Jul/Aug 2005   Travel

Andromeda's Museletter #2

by A. Lopez

A trip to the store that becomes a test of patience

Our campus is located about seven miles outside the city of Sharjah. We are somewhat isolated out here. There is a little grocery store about a five minute drive, but I wouldn't want to walk there (especially during the day—it still gets pretty hot). Other than that, there isn't much outside of University City. This little grocery store is the Sharjah Co-op and they have the basics: milk, bread, vegetables. But if we want anything fancy, like those boxes of ready-to-eat Indian food I like so much, forget it.


II. The fateful decision that started it all

I told Cory one day that I'd like to go grocery shopping at the Spinneys in Sahara Center, which is an upscale mall between downtown Sharjah and downtown Dubai, about ten miles away. We've been to the Sahara Center. It is located on the map. It is a very noticeable mall because it is topped with what looks like a tilted three-ring circus tent. Armed with our rented Mitsubishi Lancer and two maps, off we go.

University City is a long, rectangular area, and there are gates on both long sides—one which is considered the Main Gate and the other is the Airport Road gate—and also in the middle, there is a clock tower roundabout. We take the clock tower roundabout gate to get to the Sharjah Co-op. To go to Dubai, we take the Main gate. So, for this particular trip, we chose the Airport Road gate. Eventually, all roads lead to Dubai.

Airport Road is under construction, just like every other road around here, it seems. We don't venture off campus all that often, but when we do, we often exchange comments like, "There wasn't a detour here last week, was there?" or "This speedbump is new—why would they put a speed bump right before you get to the highway?" and "What happened to the road that used to be here?" Yes, construction is booming and this place seems to change week to week. Partly due to construction, partly due to culture, many of the streets don't have names. Those that do, many of the locals don't call them by their names, they call them by a building that's on the street, or a roundabout that it's close to. "Yes, take the Meridian Hotel road until you get to the National Paints roundabout..." Anyone who has ever driven with me knows I'm a street name person. Don't give me piddly landmarks, I want street names!! I'm an excellent navigator and map reader, but this assumes that the maps are... readable.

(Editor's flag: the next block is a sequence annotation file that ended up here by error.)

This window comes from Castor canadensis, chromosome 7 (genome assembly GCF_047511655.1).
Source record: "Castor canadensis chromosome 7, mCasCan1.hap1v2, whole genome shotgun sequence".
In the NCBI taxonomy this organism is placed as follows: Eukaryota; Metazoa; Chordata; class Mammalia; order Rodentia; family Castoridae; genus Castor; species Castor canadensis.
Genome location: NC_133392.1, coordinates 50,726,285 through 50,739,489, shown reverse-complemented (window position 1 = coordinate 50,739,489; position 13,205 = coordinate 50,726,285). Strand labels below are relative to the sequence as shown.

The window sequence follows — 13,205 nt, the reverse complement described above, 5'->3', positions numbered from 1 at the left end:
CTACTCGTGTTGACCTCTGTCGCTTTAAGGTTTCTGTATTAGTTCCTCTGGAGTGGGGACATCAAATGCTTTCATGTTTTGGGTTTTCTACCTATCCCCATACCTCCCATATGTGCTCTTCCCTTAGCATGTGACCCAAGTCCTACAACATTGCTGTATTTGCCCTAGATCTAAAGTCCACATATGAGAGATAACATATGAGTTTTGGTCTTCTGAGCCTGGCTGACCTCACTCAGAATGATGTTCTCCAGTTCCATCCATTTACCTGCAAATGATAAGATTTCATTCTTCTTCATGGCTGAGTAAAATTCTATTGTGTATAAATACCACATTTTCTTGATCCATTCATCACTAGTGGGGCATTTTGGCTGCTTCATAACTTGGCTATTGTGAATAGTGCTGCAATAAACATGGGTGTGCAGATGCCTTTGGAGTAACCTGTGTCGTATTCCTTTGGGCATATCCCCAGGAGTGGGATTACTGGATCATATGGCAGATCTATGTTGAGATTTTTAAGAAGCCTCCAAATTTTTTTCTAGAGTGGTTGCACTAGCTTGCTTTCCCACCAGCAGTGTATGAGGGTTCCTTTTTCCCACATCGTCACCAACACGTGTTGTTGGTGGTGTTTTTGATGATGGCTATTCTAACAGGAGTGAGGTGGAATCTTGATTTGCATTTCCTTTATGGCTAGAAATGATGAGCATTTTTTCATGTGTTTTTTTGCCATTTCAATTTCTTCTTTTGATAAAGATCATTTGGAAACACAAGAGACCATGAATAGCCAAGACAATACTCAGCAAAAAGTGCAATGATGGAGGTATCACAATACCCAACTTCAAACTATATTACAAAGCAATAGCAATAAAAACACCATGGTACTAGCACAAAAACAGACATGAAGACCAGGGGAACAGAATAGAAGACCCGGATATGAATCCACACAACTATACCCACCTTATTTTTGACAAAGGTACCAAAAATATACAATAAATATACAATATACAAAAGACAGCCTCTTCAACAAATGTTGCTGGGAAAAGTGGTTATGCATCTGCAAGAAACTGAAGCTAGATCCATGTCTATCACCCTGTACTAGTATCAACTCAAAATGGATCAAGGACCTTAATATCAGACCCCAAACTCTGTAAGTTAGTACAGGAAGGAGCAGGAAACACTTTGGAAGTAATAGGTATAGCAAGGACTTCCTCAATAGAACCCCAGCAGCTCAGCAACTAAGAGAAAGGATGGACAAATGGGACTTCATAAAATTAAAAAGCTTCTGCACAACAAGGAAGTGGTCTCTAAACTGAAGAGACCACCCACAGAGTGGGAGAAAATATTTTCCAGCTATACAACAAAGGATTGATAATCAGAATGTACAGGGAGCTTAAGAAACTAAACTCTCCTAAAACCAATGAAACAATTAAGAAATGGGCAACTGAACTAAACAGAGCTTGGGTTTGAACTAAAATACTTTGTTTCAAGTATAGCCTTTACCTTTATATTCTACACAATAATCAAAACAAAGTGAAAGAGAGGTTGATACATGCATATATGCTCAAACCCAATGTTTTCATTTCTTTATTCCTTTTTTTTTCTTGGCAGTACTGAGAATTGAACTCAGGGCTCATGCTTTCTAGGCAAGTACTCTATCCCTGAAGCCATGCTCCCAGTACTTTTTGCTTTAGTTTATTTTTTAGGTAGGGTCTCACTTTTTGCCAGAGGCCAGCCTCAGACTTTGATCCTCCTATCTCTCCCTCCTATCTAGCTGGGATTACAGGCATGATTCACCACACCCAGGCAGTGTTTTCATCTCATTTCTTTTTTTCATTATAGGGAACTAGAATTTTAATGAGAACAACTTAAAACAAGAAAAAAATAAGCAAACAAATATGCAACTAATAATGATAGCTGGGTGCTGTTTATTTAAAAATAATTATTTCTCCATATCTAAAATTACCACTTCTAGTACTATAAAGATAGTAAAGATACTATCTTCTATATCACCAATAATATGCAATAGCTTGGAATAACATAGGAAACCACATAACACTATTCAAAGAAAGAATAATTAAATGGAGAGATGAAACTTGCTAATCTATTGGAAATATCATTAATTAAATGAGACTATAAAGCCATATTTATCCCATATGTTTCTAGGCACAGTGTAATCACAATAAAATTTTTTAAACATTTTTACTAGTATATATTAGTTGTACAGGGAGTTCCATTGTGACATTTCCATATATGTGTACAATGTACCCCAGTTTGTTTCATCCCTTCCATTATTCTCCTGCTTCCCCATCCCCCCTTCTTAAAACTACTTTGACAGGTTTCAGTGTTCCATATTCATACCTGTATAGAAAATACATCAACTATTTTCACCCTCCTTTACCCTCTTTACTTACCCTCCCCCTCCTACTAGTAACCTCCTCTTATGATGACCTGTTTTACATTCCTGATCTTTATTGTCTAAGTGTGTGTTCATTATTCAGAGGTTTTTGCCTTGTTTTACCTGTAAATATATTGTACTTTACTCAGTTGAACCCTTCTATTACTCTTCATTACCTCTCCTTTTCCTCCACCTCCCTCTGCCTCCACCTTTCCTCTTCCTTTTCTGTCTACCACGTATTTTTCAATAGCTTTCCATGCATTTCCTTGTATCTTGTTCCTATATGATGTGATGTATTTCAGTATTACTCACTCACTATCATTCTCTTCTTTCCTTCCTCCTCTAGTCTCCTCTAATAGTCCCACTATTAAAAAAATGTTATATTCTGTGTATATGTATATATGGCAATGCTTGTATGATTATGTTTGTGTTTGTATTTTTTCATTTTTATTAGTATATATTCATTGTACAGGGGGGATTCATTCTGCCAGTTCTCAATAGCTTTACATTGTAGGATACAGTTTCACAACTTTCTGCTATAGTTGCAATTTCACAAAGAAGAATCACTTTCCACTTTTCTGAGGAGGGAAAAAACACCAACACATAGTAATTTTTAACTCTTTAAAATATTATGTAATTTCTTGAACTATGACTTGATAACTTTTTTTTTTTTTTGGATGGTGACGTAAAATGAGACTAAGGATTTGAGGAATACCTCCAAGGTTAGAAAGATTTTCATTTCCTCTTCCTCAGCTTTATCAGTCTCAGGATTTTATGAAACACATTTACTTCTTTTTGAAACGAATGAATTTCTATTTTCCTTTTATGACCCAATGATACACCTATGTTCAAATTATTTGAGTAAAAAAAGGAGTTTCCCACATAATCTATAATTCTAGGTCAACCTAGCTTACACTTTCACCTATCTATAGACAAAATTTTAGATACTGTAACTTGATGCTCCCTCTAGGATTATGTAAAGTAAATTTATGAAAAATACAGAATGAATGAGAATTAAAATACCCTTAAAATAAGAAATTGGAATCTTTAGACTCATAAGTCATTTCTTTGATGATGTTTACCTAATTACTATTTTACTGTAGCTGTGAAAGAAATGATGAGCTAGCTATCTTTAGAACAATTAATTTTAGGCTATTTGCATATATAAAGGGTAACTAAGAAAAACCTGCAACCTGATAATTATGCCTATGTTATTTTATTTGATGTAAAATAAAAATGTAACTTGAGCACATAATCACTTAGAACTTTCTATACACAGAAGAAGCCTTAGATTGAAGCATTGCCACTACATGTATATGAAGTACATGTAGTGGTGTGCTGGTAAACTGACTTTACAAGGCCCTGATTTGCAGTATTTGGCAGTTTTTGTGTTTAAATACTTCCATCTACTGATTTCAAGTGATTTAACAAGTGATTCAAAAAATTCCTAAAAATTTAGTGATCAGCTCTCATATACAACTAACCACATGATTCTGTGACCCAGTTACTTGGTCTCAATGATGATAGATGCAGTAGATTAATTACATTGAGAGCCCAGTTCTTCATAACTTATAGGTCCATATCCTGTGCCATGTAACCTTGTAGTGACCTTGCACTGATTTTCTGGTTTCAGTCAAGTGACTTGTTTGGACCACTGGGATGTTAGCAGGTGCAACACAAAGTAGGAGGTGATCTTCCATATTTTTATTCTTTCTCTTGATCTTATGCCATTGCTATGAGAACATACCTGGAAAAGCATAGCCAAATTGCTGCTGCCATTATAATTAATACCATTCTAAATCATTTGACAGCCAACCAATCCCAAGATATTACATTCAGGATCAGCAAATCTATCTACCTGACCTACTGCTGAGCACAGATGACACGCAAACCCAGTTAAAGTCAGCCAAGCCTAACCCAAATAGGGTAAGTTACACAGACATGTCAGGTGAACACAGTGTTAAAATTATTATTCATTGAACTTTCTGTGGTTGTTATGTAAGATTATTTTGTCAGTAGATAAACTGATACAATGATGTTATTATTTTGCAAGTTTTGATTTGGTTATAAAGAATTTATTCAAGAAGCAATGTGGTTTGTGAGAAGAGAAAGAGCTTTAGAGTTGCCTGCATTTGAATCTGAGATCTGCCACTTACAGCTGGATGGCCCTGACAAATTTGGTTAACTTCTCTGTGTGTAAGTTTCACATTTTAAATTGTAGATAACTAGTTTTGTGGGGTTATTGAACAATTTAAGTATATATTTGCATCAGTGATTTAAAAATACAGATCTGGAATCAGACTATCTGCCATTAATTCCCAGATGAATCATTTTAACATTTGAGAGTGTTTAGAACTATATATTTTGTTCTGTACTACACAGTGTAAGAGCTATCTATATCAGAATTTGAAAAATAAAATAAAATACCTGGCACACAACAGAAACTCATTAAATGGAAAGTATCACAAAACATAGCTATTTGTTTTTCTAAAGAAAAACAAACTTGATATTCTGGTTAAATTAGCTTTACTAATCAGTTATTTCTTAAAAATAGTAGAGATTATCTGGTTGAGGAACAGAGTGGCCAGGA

We have two maps, as I mentioned before: One of Sharjah and one of Dubai. Neither is all that great. They both have some main roads; some of those roads even have a name on the map; and some of those names are actually the names of the roads they represent! Being navigator under those conditions is frustrating for me.


III. The beginning of the journey

We took Airport Road. As soon as you leave the Airport Road gate, you must turn right, because there is no left turn. So, if you want to go left, you go right, you get to the first interchange, take the second exit, you loop around half a clover and you go back. This is how to turn left. Well, we turned right, took the first exit of the first interchange (instead of the second), realized our mistake, and had to go waaaay down the road, U-turn back and then, realized that where the loop USED to be, was construction and the road was blocked. We went around the roundabout, thought we saw an exit, but realized that was closed too. So we went right back to where we started, waaaay down the same road, U-turned again, around the roundabout, and took the only other street we could find. We only had to do it twice before we were heading in the right direction. This should have been an omen, but we ignored it.


IV. On the right track, right?

We've been on this road before. Incidentally, we've gotten lost every time, but we're always hopeful. When traffic came to a standstill, we saw a detour (for either a new roundabout that wasn't there, or the tearing down of an old roundabout. After a while they all blur together). One way led to downtown Sharjah, the other towards Dubai. And Sahara Center is right in the middle. When Cory asked which one we should take, I said either one. We took the Dubai one. Detours here are very interesting. They are usually quite long and involved and leave you about 20 feet from where you started. So now, we were on our way toward Dubai. I'm not sure where we are (no street names) and thus, I'm not sure where to go. I only have my internal gut feeling that tells me which way I think we should go. I tell Cory where I think we should go each time he asks. After 30 minutes of driving we wind up at the horrible National Paints roundabout, which is less than ten minutes from campus if you take the Main Gate.